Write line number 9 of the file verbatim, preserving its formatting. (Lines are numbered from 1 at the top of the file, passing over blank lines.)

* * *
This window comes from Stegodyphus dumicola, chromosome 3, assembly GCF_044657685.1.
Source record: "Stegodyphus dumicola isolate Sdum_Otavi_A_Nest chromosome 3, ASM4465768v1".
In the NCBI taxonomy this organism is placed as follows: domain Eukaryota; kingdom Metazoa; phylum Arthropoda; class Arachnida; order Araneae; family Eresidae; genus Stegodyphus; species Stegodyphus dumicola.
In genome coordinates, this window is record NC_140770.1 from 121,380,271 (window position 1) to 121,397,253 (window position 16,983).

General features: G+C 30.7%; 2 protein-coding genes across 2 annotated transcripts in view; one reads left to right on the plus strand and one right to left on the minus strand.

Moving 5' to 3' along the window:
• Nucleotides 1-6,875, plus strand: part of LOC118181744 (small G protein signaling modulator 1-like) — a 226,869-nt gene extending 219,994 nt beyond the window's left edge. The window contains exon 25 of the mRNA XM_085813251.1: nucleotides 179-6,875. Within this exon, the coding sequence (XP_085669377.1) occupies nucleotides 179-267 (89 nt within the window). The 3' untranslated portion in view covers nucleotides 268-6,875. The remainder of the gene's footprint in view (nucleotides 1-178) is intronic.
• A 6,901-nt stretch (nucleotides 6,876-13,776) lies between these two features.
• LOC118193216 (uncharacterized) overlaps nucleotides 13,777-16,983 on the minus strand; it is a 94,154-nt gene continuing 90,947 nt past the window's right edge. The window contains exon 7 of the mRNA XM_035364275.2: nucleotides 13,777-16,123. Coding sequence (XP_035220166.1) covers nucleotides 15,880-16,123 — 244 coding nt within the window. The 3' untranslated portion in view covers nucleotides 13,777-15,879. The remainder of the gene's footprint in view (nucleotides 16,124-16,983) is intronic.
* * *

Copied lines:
• LOC118193216 (uncharacterized) overlaps nucleotides 13,777-16,983 on the minus strand; it is a 94,154-nt gene continuing 90,947 nt past the window's right edge. The window contains exon 7 of the mRNA XM_035364275.2: nucleotides 13,777-16,123. Coding sequence (XP_035220166.1) covers nucleotides 15,880-16,123 — 244 coding nt within the window. The 3' untranslated portion in view covers nucleotides 13,777-15,879. The remainder of the gene's footprint in view (nucleotides 16,124-16,983) is intronic.